Rough Draft – First 1000 Words

by Claudia Keurdjekian

Ham on Rye, by Charles Bukowski, is a novel about an immigrant boy that lives in California, named Henry Chinaski. As readers we get to see Henry’s life through his eyes, and his description of what he has lived in the past. Henry’s long and lonely years of his hardscrabble childhood has allowed him to evolve as a character. Throughout the novel Henry tries to keep up with his tough guy look, and then there are some moments where we, as readers, see beyond his thick skin, and realize that he’s such a sensitive human being. His expression of compassion towards other living beings is what makes him a special character, and the contrast between his tough and soft side is also what I relate with the most.

Not all of our memories are happy, and some are mostly sad or dark, but that’s how we grow as human beings. Like Henry, I too have a lot of childhood memories. I remember when I was about five years old, I was over at my grandparent’s house, and my cousin and I were playing together. We were so close to each other, and I loved him so much. On that day, I don’t remember exactly what happened, but I do remember that he had misbehaved, and so his parents started reprimanding him. Then his father got up from the couch to give him a slap on the cheek. And during that moment, I couldn’t stand watching my cousin getting hit, and I was feeling so scared. I didn’t want him to get hurt. I knew I had to do something about it, so I stood in front my uncle, and put my hand up as if I were a shield trying to protect my cousin from getting beat up. I was trying to stop his father from slapping him, and I started begging my uncle, ‘’Please don’t hurt him! He didn’t mean to! Please! He promises that he will behave better, give him a second chance!’’. My uncle then looked into my eyes, and he couldn’t resist the way I tried to stand up against him. He stood back. I felt so relieved that he couldn’t harm my cousin, and I went over to hug my cousin. My cousins’ parents were so shocked by the way I acted.

Just like Henry, I feel compassion to those who are suffering or who are about to suffer. I try to protect the weaker ones from any harm. I think this is why I relate with Henry so much. He has a big heart, and shows empathy to those who are in danger. One of the moments in the novel that I relate the most to Henry is when he tries to feed a stray dog that he sees along the way to his work.

As I walked along I didn’t feel so alone and I wasn’t. I noticed a starving mongrel dog following me. The poor creature was terribly thin; I could see his ribs poking through his skin. Most of his fur had fallen off. What remained clung in dry, twisted patches. The dog was beaten, cowed, deserted, frightened, a victim of Homo sapiens.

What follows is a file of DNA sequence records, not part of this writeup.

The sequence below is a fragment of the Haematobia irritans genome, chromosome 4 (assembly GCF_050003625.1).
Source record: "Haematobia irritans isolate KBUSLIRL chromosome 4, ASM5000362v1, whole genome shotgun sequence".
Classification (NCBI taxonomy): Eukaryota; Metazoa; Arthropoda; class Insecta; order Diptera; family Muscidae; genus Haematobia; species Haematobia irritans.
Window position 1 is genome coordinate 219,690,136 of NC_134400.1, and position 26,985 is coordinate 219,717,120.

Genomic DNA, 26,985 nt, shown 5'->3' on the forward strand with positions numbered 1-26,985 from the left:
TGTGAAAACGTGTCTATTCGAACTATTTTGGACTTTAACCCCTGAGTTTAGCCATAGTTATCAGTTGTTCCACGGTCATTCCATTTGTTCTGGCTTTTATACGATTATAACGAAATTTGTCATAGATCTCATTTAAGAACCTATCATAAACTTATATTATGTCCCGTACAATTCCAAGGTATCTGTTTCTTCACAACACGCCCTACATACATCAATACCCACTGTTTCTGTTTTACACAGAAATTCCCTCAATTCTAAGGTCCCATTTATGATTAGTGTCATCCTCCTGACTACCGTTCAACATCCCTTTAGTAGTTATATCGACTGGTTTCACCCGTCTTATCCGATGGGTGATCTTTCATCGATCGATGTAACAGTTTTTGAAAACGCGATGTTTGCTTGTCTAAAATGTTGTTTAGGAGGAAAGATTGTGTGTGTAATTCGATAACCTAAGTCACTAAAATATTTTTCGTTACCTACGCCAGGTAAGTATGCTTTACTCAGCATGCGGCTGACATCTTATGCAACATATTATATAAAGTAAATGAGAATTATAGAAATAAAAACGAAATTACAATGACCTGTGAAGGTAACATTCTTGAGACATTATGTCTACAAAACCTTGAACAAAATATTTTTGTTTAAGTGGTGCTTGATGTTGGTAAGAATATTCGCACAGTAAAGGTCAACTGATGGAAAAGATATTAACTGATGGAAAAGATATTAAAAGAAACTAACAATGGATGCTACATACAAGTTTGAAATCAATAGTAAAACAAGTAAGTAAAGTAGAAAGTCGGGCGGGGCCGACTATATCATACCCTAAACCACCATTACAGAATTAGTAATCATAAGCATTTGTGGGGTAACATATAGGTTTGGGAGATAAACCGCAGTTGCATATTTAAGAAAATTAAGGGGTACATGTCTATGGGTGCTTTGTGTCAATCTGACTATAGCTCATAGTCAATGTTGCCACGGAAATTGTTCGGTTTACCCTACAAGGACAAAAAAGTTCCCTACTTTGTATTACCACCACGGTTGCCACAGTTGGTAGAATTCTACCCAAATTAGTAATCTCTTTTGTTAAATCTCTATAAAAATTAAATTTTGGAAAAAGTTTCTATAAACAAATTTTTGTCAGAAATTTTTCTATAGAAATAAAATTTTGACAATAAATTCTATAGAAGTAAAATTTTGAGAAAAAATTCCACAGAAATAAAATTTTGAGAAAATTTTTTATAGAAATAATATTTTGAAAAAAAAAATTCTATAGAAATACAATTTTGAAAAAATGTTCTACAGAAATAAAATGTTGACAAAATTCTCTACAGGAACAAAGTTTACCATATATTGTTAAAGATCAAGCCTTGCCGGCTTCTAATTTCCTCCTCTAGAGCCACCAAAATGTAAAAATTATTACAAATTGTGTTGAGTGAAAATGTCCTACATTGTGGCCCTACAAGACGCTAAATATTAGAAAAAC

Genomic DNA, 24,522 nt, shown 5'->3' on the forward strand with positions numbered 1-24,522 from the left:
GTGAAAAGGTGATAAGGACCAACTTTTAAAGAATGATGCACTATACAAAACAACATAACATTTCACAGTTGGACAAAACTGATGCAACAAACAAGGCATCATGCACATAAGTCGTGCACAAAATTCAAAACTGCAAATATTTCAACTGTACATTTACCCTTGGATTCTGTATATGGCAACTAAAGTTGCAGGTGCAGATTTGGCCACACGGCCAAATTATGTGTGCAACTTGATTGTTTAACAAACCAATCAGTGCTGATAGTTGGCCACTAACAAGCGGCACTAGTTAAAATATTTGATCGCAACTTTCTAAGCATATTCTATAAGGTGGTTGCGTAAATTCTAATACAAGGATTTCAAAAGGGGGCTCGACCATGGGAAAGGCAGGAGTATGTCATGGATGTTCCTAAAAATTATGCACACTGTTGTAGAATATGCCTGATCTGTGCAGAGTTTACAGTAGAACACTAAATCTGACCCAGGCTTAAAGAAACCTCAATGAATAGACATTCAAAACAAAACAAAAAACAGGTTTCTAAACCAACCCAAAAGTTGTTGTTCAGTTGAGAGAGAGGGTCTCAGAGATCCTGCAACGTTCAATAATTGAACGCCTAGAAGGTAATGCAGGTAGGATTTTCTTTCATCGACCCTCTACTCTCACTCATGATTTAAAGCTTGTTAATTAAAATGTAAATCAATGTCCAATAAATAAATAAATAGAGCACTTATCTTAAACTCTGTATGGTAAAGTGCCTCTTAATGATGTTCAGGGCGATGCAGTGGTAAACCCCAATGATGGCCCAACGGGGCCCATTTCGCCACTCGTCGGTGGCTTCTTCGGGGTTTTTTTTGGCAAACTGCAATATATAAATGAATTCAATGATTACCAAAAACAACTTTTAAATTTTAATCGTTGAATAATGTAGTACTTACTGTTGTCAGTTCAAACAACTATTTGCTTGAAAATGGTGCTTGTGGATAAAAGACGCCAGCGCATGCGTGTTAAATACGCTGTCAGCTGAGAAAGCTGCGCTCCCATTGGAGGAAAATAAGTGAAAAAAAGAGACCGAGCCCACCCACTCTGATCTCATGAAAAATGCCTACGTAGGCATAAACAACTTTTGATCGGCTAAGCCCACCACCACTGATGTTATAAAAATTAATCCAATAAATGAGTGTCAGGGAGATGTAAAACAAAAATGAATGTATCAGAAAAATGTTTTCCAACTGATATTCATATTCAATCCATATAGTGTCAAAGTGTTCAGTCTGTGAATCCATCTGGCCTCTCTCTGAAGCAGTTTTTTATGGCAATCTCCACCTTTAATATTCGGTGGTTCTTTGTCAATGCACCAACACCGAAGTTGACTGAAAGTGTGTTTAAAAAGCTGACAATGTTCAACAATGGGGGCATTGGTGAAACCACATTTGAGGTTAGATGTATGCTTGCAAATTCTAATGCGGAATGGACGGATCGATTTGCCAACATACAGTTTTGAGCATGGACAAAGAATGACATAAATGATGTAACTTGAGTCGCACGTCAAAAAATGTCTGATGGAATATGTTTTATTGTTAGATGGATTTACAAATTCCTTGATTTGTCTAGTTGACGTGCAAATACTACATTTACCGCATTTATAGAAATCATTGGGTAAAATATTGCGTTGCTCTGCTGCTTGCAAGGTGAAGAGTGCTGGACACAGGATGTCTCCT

I stopped and knelt, put out my hand. He backed off.                                                     

“Come here, fellow, I’m your friend…Come on, Come on…”

He came closer. He had such sad eyes.                                                                             

“What have they done to you, boy?”

He came still closer, creeping along the sidewalk, trembling, wagging his tail quite rapidly. Then he leaped at me. […] he was licking my face, mouth, ears, forehead, everywhere. I pushed him off, got up and wiped my face.

“Easy now! You need something to eat! FOOD!”

I reached into my bag and took out a sandwich. I unwrapped it and broke off a portion.

“Some for you and some for me old boy!”

I put his part of the sandwich on the side walk. (Bukowski, 202)

This passage clearly demonstrates how kind Henry is despite showing himself as a tough guy, he’s also a very sensitive guy, too. He cares about animals, which makes me think of him as a heartfelt guy. This nicely contrast his rough personality. And this passage made me fall in love with Henry. Him caring for the dog made me realize that he’s not as a tough or cold as he describes himself to be, he can also be a sensitive human being. As Henry says the dog was a “victim of Homo sapiens”. Henry seems to distance himself from other human beings, and makes himself look like he’s not part of that “gang”. He seems to care more about animals than he does for humans. I totally relate to that because my best friends are my cats. Sometimes it seems like I get along better with animals than I do with humans. Henry has compassion for those in need because he himself is also a vulnerable human being. Compassion literally means “to suffer together.” Among emotion researchers, it is defined as the feeling that arises when you are confronted with another’s suffering and feel motivated to relieve that suffering. Henry has also learned the “concept of sharing” as he gives the dog a portion of his sandwich, which I find demonstrate that he values justice, and equality.

Another passage that demonstrates Henry’s love for animals is when he and his friend think about baptizing a stray dog that they see on their way while they were walking. Just the fact that he thinks to do such a thing makes him seem weird, but at the same time it proves that he doesn’t see animals as the same way the church sees them. In Christianity, animals do not have souls nor do they are baptized, so for Henry to think that a dog should be baptized reveals that he sees animals as if they were humans, in other words, equal to humans. He thinks that once the dog is baptized it will be able to go to heaven after it dies, which also shows that he believes the animals deserve second chances, too.

To be continued…

 

 

 

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